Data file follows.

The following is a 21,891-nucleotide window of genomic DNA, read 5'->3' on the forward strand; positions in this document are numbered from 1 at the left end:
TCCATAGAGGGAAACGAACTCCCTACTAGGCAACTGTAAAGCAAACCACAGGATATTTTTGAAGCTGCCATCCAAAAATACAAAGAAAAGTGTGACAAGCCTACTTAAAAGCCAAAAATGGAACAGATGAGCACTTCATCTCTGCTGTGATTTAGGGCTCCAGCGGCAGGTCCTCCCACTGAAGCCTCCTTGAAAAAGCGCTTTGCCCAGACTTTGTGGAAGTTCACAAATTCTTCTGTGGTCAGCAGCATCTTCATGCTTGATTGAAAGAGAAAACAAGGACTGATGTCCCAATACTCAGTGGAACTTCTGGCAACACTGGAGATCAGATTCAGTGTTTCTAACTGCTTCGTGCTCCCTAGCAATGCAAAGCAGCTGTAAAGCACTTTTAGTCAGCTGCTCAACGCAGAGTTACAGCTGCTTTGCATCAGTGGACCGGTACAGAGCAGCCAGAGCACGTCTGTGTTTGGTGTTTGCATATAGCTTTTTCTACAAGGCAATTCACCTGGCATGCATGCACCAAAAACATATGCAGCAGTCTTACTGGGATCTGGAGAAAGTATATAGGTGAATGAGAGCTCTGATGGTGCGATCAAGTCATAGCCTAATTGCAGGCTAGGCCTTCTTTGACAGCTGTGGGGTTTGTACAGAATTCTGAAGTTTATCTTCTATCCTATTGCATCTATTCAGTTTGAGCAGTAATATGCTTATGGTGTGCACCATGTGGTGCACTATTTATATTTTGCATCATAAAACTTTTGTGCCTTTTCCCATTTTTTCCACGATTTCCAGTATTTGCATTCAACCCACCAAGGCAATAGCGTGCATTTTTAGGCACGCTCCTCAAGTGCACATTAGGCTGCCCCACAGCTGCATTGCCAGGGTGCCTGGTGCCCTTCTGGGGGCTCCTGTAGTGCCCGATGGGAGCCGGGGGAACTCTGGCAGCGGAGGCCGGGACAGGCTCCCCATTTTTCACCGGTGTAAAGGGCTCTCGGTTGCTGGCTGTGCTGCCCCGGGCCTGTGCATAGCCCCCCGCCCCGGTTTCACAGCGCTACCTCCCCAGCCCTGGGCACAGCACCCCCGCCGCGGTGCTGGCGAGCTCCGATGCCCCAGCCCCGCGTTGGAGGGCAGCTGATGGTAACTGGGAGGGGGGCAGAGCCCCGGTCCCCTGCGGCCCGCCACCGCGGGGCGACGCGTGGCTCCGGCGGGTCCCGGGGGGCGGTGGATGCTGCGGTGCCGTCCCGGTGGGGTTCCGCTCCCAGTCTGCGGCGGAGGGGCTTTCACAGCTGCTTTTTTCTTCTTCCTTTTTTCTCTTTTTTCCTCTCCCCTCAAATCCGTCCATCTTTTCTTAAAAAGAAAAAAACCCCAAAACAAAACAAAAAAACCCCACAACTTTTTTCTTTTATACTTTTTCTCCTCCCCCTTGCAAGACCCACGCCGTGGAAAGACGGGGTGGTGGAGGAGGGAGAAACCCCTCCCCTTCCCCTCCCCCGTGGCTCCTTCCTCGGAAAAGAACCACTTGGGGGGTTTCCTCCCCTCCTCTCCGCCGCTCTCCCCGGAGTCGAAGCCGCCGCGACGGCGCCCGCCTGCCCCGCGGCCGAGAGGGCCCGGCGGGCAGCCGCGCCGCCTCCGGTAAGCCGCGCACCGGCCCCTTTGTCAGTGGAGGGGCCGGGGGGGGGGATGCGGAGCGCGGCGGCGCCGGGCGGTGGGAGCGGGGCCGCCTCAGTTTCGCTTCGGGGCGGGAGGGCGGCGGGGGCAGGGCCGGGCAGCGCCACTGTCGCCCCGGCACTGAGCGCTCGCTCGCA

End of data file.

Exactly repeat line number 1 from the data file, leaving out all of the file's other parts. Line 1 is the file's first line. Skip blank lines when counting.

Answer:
The following is a 21,891-nucleotide window of genomic DNA, read 5'->3' on the forward strand; positions in this document are numbered from 1 at the left end: